The Justice Department Says ‘Zero Tolerance’ Is Still Policy. But How?

Tasos Katopodis/Getty Images North America

Alice Ollstein contributed reporting.

Despite a federal judge’s ruling that migrant families separated by Trump administration policy must be reunited, and despite activists on the ground saying the government has stopped systematically prosecuting parents apprehended at the the border, a DOJ spokesperson told TPM Wednesday: “The Justice Department’s zero tolerance policy is still in effect.”

But how?

The policy, announced by Attorney General Jeff Sessions in April, called for the criminal prosecution of everyone apprehended at the border by the Department of Homeland Security and subsequently referred to DOJ.

Because children cannot be held in criminal detention, “zero tolerance” meant, in effect, that children would be systematically separated from their parents after being apprehended at the border.

And until last week, when President Donald Trump signed an executive order with the stated intent of keeping families detained indefinitely as parents proceed through criminal proceedings, that’s just what happened: DHS referred everyone, including parents, for prosecution.

But after Trump signed his executive order, the referral process changed: DHS (which houses Customs and Border Protection, and Immigration and Customs Enforcement) mostly stopped referring parents.

“In accordance with the Executive Order, I [CBP] ordered the temporary suspension of referrals for prosecutions for those who don’t have a criminal history, or child safety or welfare issues, medical need, while we work through a process with DOJ to maintain family unity while enforcing prosecution efforts,” CBP Commissioner Kevin McAleenan said in a statement Wednesday to TPM.

It differed from a similar statement quoted by outlets like the Washington Post and Los Angeles Times on Monday, in which McAleenan said he’d “directed the temporary suspension of prosecutions for families in that category.”

That minor distinction — the difference between CBP stopping its referrals of parents for prosecution, and DOJ prosecuting them — played out in a series of Washington Post headlines last week, a day after Trump’s order.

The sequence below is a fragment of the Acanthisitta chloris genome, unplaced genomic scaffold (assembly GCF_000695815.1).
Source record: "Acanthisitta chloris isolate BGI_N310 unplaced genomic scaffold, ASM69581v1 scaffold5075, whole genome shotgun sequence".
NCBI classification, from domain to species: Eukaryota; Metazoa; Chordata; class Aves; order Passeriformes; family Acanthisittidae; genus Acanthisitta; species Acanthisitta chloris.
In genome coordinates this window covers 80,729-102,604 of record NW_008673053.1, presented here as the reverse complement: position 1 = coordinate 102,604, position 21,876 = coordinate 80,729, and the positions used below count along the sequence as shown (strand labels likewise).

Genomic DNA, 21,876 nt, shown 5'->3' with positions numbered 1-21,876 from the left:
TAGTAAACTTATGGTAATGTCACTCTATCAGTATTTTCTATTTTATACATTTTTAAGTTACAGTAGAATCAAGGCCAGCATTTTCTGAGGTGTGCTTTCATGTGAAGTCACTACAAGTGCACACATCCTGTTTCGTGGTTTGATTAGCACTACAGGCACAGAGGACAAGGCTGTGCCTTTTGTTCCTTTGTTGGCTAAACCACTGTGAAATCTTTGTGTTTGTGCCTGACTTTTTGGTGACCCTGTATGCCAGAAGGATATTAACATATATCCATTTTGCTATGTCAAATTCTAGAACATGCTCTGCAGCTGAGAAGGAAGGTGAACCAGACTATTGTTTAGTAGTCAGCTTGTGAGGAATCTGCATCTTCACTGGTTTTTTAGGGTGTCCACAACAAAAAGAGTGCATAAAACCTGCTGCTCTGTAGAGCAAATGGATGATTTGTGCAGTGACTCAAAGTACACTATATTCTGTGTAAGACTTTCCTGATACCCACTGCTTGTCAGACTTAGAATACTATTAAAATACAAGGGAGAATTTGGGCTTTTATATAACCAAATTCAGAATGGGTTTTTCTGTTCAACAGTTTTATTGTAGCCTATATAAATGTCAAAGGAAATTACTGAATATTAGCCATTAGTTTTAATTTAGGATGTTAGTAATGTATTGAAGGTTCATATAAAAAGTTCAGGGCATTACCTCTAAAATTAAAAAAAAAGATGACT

“U.S. will stop prosecuting parents who cross the border illegally with children, official says” an early headline blared.

Then, as the Justice Department objected, the headline changed: “Border Patrol will stop referring migrant parents who cross into the U.S. illegally with children for prosecution, official says”

Then it changed again: “Reversal on migrant families deepens confusion over Trump’s immigration order.”

It sure did. The wordplay was rather technical and yet profound, allowing the Justice Department to claim that, just like the President wanted, it was continuing its “zero tolerance” policy.

And, given that DHS does not have the capacity, nor the legal authority, to hold families together in detention indefinitely, the decision not to refer parents for prosecution necessarily meant one of two things: Non-asylum-seeking families, or members of families, would be deported; or families would be granted supervised release while awaiting their civil immigration proceedings.

As of now, we’ve seen both, including detained parents who say they’ve signed voluntary deportation orders in exchange for the shaky promise that they’ll be reunited with their children before they’re deported.

DOJ did not elaborate, when asked, on CBP Commissioner McAleenan’s statement that CBP was “work[ing] through a process with DOJ to maintain family unity while enforcing prosecution efforts.” 

McAleenan told TPM in a separate statement: “We’re [DHS] working with DOJ on how we can streamline the process where we can have the parent prosecuted and still only separate the child for a few hours or less.”

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